If you have been on the Internet this summer or know anyone who has, chances are you have at least heard about the new Netflix original series, Orange Is The New Black. If you haven’t seen the show, perhaps you’re one of the unfortunate few who have not stolen an ex’s Netflix password. Or perhaps you’re one of the more unfortunate contrarians who are simply unwilling to engage in this summer’s hottest fad. Or perhaps you are one of the most unfortunate breed of TV novices that just started watching Breaking Bad for the first time in which case you probably just know Orange Is The New Black as that new show that’s blowing up your Facebook news feed. Maybe you’ve gathered some of the basic details, like that it was written by Jenji Kohan, the writer of Weeds, and has the guy from American Pie in it (the one who jerked off into the pie). If you are one of these people, I would suggest that you stop reading this and go watch what I will argue is one of the most important shows on television (read: the computer) today.
Thanks to shows like The Sopranos and The Wire, TV has, in the past decade or so, proven to be the medium with the most potential for expressing the stories of our time; it is the frontier of our generations’ voices and artistic abilities. Where television used to be characterized by banal and even anti-intellectual entertainment, it is now understood as a legitimate and ever-more-important space for art. However, like most (new) things, it has so far been an exceptionally male-dominated industry with exceptionally male-centric stories. The women of even the most critically acclaimed and avant-garde TV shows have been intriguing yet consistently peripheral. Orange Is The New Black changes this narrative, and with it, the sexual politics of television. The plot of the show is based on the true story of Piper Kerman who served a yearlong sentence in an upstate New York women’s prison for smuggling drug money. This setting is an ideal one for exploring a wide range of nuanced and fully developed female identities through a mostly female cast. And it is these female characters, based on real women, who drive the plot and captivate the viewer, while the male characters are peripheral, one-sided and ultimately complementary.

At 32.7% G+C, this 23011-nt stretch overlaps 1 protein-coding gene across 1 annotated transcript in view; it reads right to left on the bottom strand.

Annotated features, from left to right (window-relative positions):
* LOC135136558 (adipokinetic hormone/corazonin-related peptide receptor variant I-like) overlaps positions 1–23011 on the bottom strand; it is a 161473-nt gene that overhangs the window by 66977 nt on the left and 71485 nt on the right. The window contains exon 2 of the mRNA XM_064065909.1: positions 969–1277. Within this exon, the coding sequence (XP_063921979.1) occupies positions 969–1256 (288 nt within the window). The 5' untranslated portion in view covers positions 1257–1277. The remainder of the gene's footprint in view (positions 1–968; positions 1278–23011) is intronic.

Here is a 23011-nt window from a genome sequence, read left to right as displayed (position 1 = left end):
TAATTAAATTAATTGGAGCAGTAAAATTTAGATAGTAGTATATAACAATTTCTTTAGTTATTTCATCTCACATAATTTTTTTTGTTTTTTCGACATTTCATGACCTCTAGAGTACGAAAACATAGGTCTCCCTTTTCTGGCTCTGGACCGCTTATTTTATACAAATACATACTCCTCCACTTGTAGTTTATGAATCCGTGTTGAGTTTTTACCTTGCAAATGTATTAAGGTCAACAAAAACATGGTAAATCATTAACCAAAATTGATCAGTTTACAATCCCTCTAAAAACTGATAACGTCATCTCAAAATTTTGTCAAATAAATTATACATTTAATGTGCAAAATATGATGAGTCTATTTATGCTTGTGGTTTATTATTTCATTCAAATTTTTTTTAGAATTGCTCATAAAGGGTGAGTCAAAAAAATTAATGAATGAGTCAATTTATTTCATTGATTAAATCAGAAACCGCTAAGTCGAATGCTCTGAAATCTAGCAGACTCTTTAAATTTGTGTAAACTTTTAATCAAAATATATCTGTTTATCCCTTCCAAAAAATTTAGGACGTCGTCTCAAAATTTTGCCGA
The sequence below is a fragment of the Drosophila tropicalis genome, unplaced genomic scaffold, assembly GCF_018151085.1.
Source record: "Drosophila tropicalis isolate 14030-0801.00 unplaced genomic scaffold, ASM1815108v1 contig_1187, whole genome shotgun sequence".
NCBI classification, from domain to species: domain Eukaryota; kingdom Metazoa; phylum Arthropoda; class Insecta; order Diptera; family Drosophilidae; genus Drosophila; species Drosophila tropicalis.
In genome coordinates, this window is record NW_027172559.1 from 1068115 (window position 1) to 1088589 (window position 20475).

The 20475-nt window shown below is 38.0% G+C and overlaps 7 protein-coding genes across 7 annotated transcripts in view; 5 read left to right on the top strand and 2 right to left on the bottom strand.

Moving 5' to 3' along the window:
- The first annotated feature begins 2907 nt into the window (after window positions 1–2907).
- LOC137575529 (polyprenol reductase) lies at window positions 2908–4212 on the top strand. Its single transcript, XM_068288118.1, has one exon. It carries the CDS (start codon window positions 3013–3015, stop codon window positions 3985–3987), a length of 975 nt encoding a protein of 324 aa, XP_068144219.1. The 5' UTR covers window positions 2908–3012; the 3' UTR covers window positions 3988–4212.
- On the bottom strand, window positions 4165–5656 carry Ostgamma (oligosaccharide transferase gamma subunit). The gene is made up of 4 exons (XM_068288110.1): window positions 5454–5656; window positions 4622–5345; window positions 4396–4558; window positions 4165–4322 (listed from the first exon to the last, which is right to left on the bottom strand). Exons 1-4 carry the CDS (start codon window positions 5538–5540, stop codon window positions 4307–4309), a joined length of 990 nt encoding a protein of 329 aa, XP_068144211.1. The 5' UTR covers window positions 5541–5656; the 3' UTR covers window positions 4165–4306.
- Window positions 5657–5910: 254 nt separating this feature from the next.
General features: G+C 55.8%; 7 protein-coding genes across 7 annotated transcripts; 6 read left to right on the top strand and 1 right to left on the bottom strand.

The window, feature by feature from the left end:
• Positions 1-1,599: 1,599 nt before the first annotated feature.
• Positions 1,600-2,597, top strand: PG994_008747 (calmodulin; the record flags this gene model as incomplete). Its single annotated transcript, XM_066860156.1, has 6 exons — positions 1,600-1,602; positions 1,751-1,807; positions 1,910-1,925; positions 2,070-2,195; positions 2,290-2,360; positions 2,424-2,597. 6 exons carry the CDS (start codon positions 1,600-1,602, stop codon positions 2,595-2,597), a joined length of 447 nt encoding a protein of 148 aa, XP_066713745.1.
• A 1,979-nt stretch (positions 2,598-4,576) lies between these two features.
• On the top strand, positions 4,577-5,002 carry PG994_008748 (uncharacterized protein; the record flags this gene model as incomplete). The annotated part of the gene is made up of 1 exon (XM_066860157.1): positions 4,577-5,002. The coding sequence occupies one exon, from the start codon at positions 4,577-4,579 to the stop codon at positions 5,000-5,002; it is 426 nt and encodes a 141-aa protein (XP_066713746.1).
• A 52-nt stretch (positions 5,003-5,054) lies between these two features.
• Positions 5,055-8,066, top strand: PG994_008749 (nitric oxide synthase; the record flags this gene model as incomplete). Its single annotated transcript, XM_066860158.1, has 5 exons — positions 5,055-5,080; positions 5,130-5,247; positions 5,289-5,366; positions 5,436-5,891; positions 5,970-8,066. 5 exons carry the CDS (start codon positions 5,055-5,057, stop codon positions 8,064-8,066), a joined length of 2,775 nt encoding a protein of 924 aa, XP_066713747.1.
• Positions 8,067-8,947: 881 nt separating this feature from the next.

The refreshing and progressive gender politics of Orange Is The New Black does not end at its female-dominated cast and plotline. The story centers around Piper (Taylor Schilling) who, freshly engaged to her struggling writer fiancée (Jason Biggs), is in prison with (and because of) her ex-girlfriend (Laura Prepon). The general setting of a women’s prison provides the space and language for the show to explore several non-normative relationships and expressions of sexuality. In fact, this show is perhaps the most important and empowering representation of female homosexuality to ever exist in pop culture. This is not actually as bold of a statement as it sounds, as lesbians occupy a level of marginalization (being female and gay) that is unsurprisingly underrepresented in media. The only other show to represent this category that comes to mind is The L Word, but Orange Is The New Black navigates the complexities of female sexuality in a much more ethically sound and less fetishistic way. The lesbian sex scenes are sexy without being exploitative; they are fairly realistic portrayals of women having sex. Most importantly, they are not catered towards patriarchal and misogynistic heterosexual male fantasies. Impressively, the show does not merely echo and perpetuate the obvious (and problematic) stereotype of prison as an epicenter of homosexual activity; it instead frames homosexual sex in prison as a case study of how complicated and fluid sexuality is, as opposed to discussing it as merely a product of gender-specific spaces. Rather than repressing women’s sexual lives to the point where they sleep with other women out of desperation, prison actually seems to provide the women in it with a space to experiment and explore that perhaps they had not encountered in the world outside. Thus, the show subverts the old discourse around homosexual sex in prison, and works to undo the notion that homosexual experiences are a last resort in prison and/or inferior to heterosexual ones.
And of course, one cannot discuss the progressive politics of Orange Is The New Black without mention of Sofia, the trans character (important) played by a trans actress (so important) Laverne Cox. In an interview with NPR, Cox discusses the complications of playing a black transwoman in prison. There are so many things to be considered, and she describes feeling challenged to be as intentional as possible while acting this part. If lesbians are underrepresented media, transwomen are virtually invisible. The simple fact that Orange Is The New Black is working to make visible intensely marginalized people and issues in a non-exploitative way is a huge step for the television industry.
The self-awareness of Cox, Kohan, and the rest of the cast, is perhaps the most impressive thing about the show. It is not easy to make a comedy while confronting serious issues such as race, gender, sexuality and incarceration. There are remarkable social and political implications to be considered, and Kohan and her team to do it with grace. Orange Is The New Black is nothing short of a feminist project in a medium almost entirely devoid of such. It ventures into this new discourse responsibly and succeeds.